Dylan cover a day: Make you feel my love; a performance that made me cry.

By Tony Attwood

If you really like this song, as indeed I think most Dylan fans do, then Untold Dylan must be the site for you, for we have covered it many times in many ways.

For example in the Bob Dylan Showcase series in which readers can send in their own recordings Denise Konkal was featured, as well as Jüri Aida.

Jochen has of course considered the song in depth and presented an extraordinary version by Pernilla Andersson which for both its outstanding orchestration and the lady’s vocals deserves most fulsome mention once again

But for Jochen that was not the pinnacle, for he gave that accolade to Josh Kelly.  This time the backing is utterly standard – it is the vocal in which the singer uses his sublime natural talent to deliver a performance in which we have not choice but to feel his love with him.    He (and his arrangers) can even be forgiven a verse of hmmmmmmms.  This is Dylan – the master wordsmith.  The man don’t need no hmmms.

And there’s a very interesting set of divergent views expressed in the comments section beneath.

Meanwhile, the cover versions go on and on – there are hundreds of them (really yes, hundreds).   But does anyone add anything new?

Of course, I have not listened to them all – it is a beautiful song, but there is a limit as to how many times one can listen.  Sometimes, I must admit, I hardly get past the opening but fortunately, this article is rescued by the sheer number of bands that have had a go.

As for example…

The band is Stories, the singer is Hunter, and what I love is that there is no pretentiousness here, no attempt to overdo what is already a perfect song.  The vocalist and the musicians know their job, they are very good at it, and they just deliver it straight.

As many musicians will confirm, this is actually a very hard song to perform, and there are some ghastly performances around where the vocalist clearly thinks she or he has got something new to offer, and has, except that something new is quite horrible.   I don’t normally give mention to versions of Dylan songs that really (in my opinion – and of course it is always in my opinion) get a song utterly wrong in every dimension, but just to show it is possible here is one such…

And it is amazing how often, in listening to various recordings today I came to the view that yes, this may be a fine singer and/or set of musicians, but they either should shoot the arranger or choose another song.  I will give one more example.  Of course if you enjoy this, that’s fine.  I just offer my views, and in my defence I would add that I try and offer an open door policy for articles on this site.  So if you want to write something about Dylan which counters my view you’ll have a fairly high chance of having it published.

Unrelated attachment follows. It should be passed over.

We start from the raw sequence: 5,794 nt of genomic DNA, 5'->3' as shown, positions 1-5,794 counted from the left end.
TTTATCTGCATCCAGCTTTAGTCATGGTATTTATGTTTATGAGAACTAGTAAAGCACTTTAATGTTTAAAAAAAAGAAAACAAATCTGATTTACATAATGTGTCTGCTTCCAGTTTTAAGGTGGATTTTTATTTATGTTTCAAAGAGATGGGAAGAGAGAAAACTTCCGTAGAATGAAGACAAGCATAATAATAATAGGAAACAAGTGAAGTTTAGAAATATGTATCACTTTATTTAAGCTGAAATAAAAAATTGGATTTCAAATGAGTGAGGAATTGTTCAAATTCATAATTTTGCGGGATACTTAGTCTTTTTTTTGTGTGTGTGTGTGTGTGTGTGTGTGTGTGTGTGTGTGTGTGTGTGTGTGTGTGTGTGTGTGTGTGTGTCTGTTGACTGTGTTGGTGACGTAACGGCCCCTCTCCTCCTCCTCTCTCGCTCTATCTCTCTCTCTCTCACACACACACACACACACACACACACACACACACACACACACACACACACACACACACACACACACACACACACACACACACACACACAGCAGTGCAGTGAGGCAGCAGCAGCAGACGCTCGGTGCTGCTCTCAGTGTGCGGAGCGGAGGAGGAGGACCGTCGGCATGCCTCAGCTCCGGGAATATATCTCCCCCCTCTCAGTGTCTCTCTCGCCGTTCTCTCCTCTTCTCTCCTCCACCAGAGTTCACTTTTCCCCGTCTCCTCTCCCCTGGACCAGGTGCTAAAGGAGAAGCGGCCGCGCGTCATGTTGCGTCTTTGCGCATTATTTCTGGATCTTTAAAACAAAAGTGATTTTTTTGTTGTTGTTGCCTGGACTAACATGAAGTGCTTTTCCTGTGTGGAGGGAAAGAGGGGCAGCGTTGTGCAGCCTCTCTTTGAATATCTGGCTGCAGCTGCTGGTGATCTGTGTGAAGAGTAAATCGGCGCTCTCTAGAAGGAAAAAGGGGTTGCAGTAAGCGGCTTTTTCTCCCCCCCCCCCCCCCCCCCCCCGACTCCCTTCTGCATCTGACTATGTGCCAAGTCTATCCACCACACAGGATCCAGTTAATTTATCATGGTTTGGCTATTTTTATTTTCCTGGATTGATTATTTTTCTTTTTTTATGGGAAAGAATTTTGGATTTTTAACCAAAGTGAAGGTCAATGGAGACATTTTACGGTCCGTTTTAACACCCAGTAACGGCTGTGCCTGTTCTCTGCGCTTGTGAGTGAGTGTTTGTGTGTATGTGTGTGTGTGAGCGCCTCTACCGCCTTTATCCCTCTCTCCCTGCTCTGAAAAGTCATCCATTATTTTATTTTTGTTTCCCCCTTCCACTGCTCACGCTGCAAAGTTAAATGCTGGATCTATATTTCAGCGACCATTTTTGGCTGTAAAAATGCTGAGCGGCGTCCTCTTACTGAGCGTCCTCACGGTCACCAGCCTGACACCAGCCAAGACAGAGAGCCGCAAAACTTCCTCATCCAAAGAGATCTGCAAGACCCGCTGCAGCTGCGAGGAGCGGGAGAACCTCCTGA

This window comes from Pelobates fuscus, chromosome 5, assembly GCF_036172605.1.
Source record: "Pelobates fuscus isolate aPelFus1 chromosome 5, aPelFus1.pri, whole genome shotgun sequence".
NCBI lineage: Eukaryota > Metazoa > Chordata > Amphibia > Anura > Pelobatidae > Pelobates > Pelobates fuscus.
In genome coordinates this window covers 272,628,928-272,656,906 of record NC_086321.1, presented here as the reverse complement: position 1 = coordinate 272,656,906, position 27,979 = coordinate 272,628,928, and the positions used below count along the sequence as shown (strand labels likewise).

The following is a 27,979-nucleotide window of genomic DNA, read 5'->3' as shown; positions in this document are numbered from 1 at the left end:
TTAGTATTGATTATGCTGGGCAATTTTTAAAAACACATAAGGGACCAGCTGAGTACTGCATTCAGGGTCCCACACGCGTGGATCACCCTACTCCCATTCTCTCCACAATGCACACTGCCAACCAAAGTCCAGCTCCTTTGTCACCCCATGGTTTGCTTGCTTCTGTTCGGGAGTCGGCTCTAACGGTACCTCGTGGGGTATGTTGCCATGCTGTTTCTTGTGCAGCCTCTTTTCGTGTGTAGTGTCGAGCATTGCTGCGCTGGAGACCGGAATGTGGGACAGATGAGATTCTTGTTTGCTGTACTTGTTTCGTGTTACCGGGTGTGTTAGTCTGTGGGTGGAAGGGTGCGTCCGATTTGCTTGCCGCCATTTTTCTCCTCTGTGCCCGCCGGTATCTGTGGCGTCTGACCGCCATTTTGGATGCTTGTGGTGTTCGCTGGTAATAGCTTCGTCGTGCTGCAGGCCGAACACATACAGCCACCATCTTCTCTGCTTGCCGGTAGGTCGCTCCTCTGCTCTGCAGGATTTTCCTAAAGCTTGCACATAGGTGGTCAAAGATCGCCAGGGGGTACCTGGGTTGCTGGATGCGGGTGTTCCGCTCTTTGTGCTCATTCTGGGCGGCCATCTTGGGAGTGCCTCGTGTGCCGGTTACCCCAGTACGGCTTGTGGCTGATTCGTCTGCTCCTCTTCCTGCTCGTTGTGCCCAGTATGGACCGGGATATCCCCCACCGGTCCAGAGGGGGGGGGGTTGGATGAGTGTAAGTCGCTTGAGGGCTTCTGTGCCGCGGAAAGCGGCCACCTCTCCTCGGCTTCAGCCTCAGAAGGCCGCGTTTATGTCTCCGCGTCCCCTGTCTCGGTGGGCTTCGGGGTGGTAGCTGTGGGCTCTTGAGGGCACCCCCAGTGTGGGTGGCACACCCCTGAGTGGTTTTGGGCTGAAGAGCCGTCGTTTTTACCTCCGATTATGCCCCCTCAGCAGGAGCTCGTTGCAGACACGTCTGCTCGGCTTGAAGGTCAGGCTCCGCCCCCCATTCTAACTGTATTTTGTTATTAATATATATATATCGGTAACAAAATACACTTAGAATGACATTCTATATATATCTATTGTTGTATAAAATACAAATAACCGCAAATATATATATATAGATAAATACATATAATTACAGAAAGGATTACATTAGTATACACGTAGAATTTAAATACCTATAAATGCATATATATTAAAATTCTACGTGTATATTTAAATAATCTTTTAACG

And before we get to the good ones, here’s one more version that doesn’t work…  I just think Lucinda Williams hesitant approach to the vocals is exactly wrong for this song.   The message is clear and firm, not hesitant.  “There is nothing I wouldn’t do” is not a line of hesitancy.

And as I have suggested, this doesn’t mean I don’t think it is possible to play with this song.   I’ll offer two more versions where at the very least I think the performers and arrangers have given us not just a pleasurable listen, but an extra insight.   And not for the first time by any means I’ll contradict myself by saying yes clicks are possible.  A trifle annoying perhaps, but possible.

And, wow you are still with me!  Great because you will be rewarded, for at last… I found someone who in my view actually understood the song, then got inside it, then lived inside it, and then took the time to consider exactly what was going on.

What’s more it was recorded under really unusual circumstances.

The “Stilgoe in the Shed” show was performed on the internet daily during lockdown across 67 shows.  In a note Joe Stillgoe said, “All these songs mean different things to different people, but for me there’s an attachment because at a time when the days seemed to meld into one another, playing every day in the shed gave me a tangible memory for each flip of the calendar, and each song its own poignant place. They, and music in general, took on new meaning during the lockdown.”

Yes I’ll go with that.  I, like so many, had a very difficult lockdown, and found my way out by writing.  Joe Stillgoe, with infinitely more talent, did it by performing and recording songs.

This is how this song should sound.  Talk about “brings tears to my eyes”; this really does bring tears to my eyes.

The Dylan Cover a Day series

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